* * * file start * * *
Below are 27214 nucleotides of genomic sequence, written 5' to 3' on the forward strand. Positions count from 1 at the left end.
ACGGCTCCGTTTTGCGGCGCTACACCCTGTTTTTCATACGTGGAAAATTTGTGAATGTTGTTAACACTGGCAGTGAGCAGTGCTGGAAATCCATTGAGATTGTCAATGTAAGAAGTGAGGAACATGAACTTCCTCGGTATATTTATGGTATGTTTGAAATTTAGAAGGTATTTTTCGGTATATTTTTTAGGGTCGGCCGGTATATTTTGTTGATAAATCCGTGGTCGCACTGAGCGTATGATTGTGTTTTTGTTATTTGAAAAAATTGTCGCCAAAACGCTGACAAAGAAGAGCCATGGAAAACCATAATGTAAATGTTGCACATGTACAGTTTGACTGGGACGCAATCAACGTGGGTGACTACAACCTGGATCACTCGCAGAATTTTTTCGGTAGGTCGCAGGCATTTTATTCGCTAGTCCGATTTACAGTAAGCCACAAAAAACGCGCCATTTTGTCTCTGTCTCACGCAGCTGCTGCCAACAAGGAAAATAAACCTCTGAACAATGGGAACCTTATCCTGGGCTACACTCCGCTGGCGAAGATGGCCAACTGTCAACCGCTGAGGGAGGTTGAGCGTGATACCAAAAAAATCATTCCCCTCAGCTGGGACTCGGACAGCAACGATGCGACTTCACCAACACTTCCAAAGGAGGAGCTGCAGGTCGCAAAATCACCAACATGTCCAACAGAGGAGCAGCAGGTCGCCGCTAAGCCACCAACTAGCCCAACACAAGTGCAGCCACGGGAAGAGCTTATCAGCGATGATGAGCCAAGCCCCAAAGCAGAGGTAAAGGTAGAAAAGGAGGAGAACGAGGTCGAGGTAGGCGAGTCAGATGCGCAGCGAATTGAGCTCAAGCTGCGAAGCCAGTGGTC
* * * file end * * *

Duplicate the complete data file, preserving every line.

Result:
Below are 27214 nucleotides of genomic sequence, written 5' to 3' on the forward strand. Positions count from 1 at the left end.
ACGGCTCCGTTTTGCGGCGCTACACCCTGTTTTTCATACGTGGAAAATTTGTGAATGTTGTTAACACTGGCAGTGAGCAGTGCTGGAAATCCATTGAGATTGTCAATGTAAGAAGTGAGGAACATGAACTTCCTCGGTATATTTATGGTATGTTTGAAATTTAGAAGGTATTTTTCGGTATATTTTTTAGGGTCGGCCGGTATATTTTGTTGATAAATCCGTGGTCGCACTGAGCGTATGATTGTGTTTTTGTTATTTGAAAAAATTGTCGCCAAAACGCTGACAAAGAAGAGCCATGGAAAACCATAATGTAAATGTTGCACATGTACAGTTTGACTGGGACGCAATCAACGTGGGTGACTACAACCTGGATCACTCGCAGAATTTTTTCGGTAGGTCGCAGGCATTTTATTCGCTAGTCCGATTTACAGTAAGCCACAAAAAACGCGCCATTTTGTCTCTGTCTCACGCAGCTGCTGCCAACAAGGAAAATAAACCTCTGAACAATGGGAACCTTATCCTGGGCTACACTCCGCTGGCGAAGATGGCCAACTGTCAACCGCTGAGGGAGGTTGAGCGTGATACCAAAAAAATCATTCCCCTCAGCTGGGACTCGGACAGCAACGATGCGACTTCACCAACACTTCCAAAGGAGGAGCTGCAGGTCGCAAAATCACCAACATGTCCAACAGAGGAGCAGCAGGTCGCCGCTAAGCCACCAACTAGCCCAACACAAGTGCAGCCACGGGAAGAGCTTATCAGCGATGATGAGCCAAGCCCCAAAGCAGAGGTAAAGGTAGAAAAGGAGGAGAACGAGGTCGAGGTAGGCGAGTCAGATGCGCAGCGAATTGAGCTCAAGCTGCGAAGCCAGTGGTC